Invisible Networks and How to Use Them in Your Place
Places are defined by the physical network of buildings and roads that they cover. So it is relatively easy to map the physical area a place occupies from individual streets to an area on an ordnance survey map. Surveys of shoppers and workers can also be used to map out the hinterland of a place which can be transferred to a map showing the retail catchment area or the travel to work area.
These visible networks are useful tools to use to compare your place with others and over a period of time can act as barometers to the vibrancy of your place. The networks that drive the changes in the physical networks are harder to capture. Our places have input from both the public and private sector, some of these networks are well defined and easily captured, others are more difficult and probably more vital to your places future.
Part of my previous work at CRED in the University of Cumbria highlighted the invisible networks across the public sector that ensured business compliance of national regulations at a local level. These networks interacted with various trade bodies to encourage where possible that these networks delivered elements of business support as well as regulation compliance. IFLAS, another body within Cumbria examines the invisible networks across the public and private sectors that make up a place and then looks at how these can be led.
Our own recent experience (as Thomas Jardine & co) in renovating a city centre building to house a co-working space highlighted how you can stumble across these incredibly vital invisible networks. In our area at first glance the construction sector looks fairly visible with several large local, regional and national firms either developing housing sites or working on larger commercial projects. As a smaller developer, we were fortunate enough to work with a really good local architect who guided us through the necessary compliance of our project and who introduced us to an excellent local builder whose invisible network of contractors and suppliers seems to be able to tackle any contingency we come across. We were also lucky to have a chance conversation with one of our son’s friends whose business is now redoing all of our electric and gas heating requirements. This network of invisible local trade’s people is essential in maintaining the growth of our place and it should be no surprise that the good trades people tend to know each other and appear to prefer working on sites with people they know and trust.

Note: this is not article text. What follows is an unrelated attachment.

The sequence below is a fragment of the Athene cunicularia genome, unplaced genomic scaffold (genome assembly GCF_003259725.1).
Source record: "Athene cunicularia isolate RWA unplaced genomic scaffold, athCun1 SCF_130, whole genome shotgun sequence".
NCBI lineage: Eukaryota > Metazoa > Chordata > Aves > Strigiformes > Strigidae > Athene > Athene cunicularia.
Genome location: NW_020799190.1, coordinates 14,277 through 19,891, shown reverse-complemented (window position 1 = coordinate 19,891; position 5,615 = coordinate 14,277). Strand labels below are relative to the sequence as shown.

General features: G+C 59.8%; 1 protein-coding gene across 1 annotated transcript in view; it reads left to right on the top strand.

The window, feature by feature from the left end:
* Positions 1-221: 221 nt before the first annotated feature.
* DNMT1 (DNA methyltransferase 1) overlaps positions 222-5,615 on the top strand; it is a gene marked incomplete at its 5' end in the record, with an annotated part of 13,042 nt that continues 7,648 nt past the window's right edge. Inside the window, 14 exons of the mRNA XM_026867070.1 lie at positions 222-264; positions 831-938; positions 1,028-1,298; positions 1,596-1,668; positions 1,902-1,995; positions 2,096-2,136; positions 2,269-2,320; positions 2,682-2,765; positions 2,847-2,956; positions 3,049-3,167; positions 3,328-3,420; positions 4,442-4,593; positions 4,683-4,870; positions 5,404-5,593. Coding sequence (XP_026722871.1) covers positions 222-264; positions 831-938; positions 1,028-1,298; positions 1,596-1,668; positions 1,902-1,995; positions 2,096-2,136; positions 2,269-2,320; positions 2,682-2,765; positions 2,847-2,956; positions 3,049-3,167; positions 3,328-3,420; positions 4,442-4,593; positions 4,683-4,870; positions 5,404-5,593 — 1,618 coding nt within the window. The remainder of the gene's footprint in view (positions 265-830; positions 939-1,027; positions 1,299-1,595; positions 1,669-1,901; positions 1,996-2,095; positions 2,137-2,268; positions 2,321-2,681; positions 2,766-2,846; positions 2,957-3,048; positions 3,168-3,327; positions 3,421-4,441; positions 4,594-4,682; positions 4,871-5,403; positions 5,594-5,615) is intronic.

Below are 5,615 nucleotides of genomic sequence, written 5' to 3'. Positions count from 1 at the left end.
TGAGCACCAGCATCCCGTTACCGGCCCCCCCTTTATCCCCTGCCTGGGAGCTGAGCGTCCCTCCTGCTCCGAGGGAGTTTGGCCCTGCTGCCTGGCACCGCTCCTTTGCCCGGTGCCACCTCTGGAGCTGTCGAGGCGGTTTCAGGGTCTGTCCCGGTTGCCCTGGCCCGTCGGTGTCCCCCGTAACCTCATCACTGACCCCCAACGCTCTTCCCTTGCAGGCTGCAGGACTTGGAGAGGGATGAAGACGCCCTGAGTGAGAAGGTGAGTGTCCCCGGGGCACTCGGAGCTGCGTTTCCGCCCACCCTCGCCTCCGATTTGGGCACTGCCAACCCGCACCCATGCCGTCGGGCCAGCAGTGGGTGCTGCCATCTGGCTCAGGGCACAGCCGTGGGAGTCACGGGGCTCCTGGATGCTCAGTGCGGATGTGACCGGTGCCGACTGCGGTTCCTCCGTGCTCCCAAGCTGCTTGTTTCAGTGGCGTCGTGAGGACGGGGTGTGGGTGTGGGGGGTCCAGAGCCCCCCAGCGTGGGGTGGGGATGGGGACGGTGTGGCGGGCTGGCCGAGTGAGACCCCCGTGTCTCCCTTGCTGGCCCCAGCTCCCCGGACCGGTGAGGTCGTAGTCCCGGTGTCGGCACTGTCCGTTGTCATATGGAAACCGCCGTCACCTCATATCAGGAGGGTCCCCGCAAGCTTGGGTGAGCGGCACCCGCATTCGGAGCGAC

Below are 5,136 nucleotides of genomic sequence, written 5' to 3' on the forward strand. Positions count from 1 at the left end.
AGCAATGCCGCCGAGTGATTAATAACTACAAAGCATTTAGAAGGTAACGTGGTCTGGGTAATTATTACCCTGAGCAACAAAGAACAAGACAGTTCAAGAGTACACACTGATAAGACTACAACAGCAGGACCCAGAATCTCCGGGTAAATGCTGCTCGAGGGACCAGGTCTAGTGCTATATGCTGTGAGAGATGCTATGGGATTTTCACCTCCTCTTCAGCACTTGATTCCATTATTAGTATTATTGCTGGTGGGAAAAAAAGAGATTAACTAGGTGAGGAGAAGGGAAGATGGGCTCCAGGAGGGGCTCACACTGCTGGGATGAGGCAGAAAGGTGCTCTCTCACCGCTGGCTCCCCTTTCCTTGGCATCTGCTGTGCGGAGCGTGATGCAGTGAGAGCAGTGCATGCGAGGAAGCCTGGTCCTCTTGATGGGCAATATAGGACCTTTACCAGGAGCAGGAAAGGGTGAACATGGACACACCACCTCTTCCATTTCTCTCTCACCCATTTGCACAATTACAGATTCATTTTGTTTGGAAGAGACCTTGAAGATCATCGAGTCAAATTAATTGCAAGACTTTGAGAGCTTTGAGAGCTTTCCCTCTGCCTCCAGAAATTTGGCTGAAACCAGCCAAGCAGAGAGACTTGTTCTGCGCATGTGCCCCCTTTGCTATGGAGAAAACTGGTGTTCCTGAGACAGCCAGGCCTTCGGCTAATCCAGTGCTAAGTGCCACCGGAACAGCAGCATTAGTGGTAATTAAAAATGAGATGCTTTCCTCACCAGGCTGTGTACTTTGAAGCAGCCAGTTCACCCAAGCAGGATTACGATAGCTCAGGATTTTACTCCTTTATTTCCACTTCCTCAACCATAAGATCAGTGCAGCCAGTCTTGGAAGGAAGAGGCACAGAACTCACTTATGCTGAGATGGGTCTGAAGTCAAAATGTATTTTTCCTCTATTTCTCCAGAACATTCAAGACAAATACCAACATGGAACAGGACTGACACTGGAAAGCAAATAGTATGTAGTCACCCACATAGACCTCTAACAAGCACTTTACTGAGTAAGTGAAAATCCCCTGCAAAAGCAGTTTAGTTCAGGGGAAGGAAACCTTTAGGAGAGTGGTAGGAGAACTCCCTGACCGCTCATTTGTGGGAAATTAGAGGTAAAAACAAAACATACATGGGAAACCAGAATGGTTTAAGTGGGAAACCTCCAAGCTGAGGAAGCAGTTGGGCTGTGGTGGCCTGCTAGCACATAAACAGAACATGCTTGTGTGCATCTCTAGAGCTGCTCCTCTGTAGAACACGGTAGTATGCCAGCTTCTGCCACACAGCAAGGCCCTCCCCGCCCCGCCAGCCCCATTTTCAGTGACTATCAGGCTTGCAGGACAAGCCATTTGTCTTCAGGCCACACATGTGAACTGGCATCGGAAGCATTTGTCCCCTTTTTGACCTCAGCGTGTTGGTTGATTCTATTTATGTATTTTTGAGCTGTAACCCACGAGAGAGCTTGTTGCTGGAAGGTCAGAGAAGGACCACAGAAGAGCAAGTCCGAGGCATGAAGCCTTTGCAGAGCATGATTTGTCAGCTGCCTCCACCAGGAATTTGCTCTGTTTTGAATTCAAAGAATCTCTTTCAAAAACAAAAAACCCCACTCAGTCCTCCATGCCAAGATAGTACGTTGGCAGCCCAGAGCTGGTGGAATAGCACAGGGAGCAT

Like all good local networks they tend to get on with it quietly with not too much noise hence they tend to be less visible than the larger national firms, this does not stop their ambition, one of our local firms (Story) has gone from a one man band to a national player in one generation.
The invisible networks in your place are what creates the visible network. This is just as true for the food network that supplies the local hospitality trade as it is for construction and I am sure you could think of other invisible networks. So before you next decide to help change your visible networks in your place take a deep breath and check to see that you have included all the invisible networks in your plans as well.